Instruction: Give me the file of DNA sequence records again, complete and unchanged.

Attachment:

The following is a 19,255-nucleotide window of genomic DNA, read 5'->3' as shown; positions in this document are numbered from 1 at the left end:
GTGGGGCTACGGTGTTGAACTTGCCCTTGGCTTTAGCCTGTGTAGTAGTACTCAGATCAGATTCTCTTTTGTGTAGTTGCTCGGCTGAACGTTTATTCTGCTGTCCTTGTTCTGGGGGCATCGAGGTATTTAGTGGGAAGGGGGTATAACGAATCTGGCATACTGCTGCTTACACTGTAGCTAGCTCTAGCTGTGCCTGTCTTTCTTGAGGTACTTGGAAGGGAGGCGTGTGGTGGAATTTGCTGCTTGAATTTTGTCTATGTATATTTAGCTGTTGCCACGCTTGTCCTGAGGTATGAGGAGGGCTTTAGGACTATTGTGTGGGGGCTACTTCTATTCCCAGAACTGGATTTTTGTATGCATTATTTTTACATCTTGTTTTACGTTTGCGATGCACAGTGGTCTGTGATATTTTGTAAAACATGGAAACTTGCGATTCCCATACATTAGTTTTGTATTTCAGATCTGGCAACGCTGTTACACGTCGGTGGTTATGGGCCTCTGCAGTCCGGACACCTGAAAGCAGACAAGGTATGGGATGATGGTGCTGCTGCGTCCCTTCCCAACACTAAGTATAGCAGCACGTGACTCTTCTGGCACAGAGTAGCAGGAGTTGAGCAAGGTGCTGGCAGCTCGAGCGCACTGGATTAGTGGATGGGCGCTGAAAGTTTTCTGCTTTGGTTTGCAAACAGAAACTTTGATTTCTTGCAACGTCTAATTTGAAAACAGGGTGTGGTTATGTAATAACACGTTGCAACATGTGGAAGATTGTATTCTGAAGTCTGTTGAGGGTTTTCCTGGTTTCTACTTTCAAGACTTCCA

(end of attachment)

The following is a 19,255-nucleotide window of genomic DNA, read 5'->3' as shown; positions in this document are numbered from 1 at the left end:
GTGGGGCTACGGTGTTGAACTTGCCCTTGGCTTTAGCCTGTGTAGTAGTACTCAGATCAGATTCTCTTTTGTGTAGTTGCTCGGCTGAACGTTTATTCTGCTGTCCTTGTTCTGGGGGCATCGAGGTATTTAGTGGGAAGGGGGTATAACGAATCTGGCATACTGCTGCTTACACTGTAGCTAGCTCTAGCTGTGCCTGTCTTTCTTGAGGTACTTGGAAGGGAGGCGTGTGGTGGAATTTGCTGCTTGAATTTTGTCTATGTATATTTAGCTGTTGCCACGCTTGTCCTGAGGTATGAGGAGGGCTTTAGGACTATTGTGTGGGGGCTACTTCTATTCCCAGAACTGGATTTTTGTATGCATTATTTTTACATCTTGTTTTACGTTTGCGATGCACAGTGGTCTGTGATATTTTGTAAAACATGGAAACTTGCGATTCCCATACATTAGTTTTGTATTTCAGATCTGGCAACGCTGTTACACGTCGGTGGTTATGGGCCTCTGCAGTCCGGACACCTGAAAGCAGACAAGGTATGGGATGATGGTGCTGCTGCGTCCCTTCCCAACACTAAGTATAGCAGCACGTGACTCTTCTGGCACAGAGTAGCAGGAGTTGAGCAAGGTGCTGGCAGCTCGAGCGCACTGGATTAGTGGATGGGCGCTGAAAGTTTTCTGCTTTGGTTTGCAAACAGAAACTTTGATTTCTTGCAACGTCTAATTTGAAAACAGGGTGTGGTTATGTAATAACACGTTGCAACATGTGGAAGATTGTATTCTGAAGTCTGTTGAGGGTTTTCCTGGTTTCTACTTTCAAGACTTCCA